So we went in with a new approach to employee meetings, designed to create more collaboration and interest—and ultimately, engagement. And it worked. After a year’s time, site leaders reported noticeable turnarounds in participation, which helped to raise employee knowledge about business goals and performance.
Want the same results at your company? Here are a few tips to get you started:
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Thursday, September 15, 2011

The Hidden Costs of Employee Turnover

Employee turnover has some obvious costs associated with it, including recruitment, training and salary. However, every time an employee leaves, there are a variety of hidden costs you might not have considered, says Toronto-based human resources consultant Tom Armour. While you might not be writing a check for these costs, here is how turnover can drain dollars:
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Friday, September 9, 2011

9 Etiquette Rules That the Boss Shouldn't Break

In that corner office, you’ll find yourself balancing concerns about payroll and the supply chain with concerns about being liked by your employees and customers. Sometimes that desire to be popular can get you into trouble or land you in a lawsuit. What follows is a collection of new and old social rules you need to commit to memory.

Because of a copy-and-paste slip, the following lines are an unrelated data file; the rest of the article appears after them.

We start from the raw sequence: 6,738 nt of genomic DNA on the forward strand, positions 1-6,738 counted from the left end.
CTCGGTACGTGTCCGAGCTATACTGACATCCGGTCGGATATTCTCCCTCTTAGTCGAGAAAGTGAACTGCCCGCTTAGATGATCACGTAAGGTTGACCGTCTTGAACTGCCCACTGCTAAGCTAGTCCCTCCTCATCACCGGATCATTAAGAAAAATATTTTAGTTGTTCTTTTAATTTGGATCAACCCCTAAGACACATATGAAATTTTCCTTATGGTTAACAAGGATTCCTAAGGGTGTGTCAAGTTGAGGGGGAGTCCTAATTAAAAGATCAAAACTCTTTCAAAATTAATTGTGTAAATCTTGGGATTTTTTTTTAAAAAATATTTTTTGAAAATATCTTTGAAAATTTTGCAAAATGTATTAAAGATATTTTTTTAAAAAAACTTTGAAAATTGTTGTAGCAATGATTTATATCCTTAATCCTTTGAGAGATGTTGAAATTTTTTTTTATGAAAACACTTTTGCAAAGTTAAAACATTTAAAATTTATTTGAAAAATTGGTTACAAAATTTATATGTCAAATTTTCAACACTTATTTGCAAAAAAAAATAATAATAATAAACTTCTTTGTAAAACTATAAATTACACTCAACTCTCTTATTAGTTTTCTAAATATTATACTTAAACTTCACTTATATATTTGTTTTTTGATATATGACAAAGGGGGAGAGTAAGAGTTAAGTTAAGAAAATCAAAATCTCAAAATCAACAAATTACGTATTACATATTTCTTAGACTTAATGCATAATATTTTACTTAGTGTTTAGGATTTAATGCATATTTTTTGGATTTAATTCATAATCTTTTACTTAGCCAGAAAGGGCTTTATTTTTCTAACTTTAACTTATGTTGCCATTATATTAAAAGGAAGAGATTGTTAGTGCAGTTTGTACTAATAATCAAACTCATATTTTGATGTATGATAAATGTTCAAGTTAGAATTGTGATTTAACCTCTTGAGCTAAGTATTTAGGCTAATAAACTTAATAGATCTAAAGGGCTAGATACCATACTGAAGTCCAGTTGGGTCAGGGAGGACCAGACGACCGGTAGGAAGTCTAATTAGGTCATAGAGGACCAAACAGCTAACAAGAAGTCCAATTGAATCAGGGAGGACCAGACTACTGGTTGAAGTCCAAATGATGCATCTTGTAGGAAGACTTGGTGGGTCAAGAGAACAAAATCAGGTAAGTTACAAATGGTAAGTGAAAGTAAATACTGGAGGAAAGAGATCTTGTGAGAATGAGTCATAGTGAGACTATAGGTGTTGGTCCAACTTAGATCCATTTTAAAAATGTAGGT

"A business etiquette mistake can become very costly depending on how severe it is, and who you're offending," says Jacquelyn Whitmore, founder and author of several business etiquette texts, including the forthcoming Poised for Success. To help you navigate these tricky situations, we talked to Whitmore and several others versed in business etiquette to construct a list of what you should avoid in the workplace.
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Thursday, September 8, 2011

How Small Wins Unleash Creativity

All good managers understand the importance of making sure that every member of a team feels personally motivated and necessary throughout the workday, lest their work should stagnate and suffer. But what's the key to igniting creativity, joy, trust, and productivity among your employees? According to recent research, the single most important factor is simply a sense of making progress on meaningful work. But creating an environment that fosters progress takes some careful effort.
In their new book, The Progress Principle: Using Small Wins to Ignite Joy, Engagement, and Creativity at Work, authors Teresa M. Amabile and Steven J. Kramer discuss how even seemingly humdrum events can make huge differences in employees' emotional and intellectual well-being.
"There's no reason, no matter how resource-constrained an organization is, why managers can't help employees see the meaning in their work," says Amabile, a professor in the Entrepreneurial Management Unit at Harvard Business School. (Kramer, a developmental psychologist, is her husband.)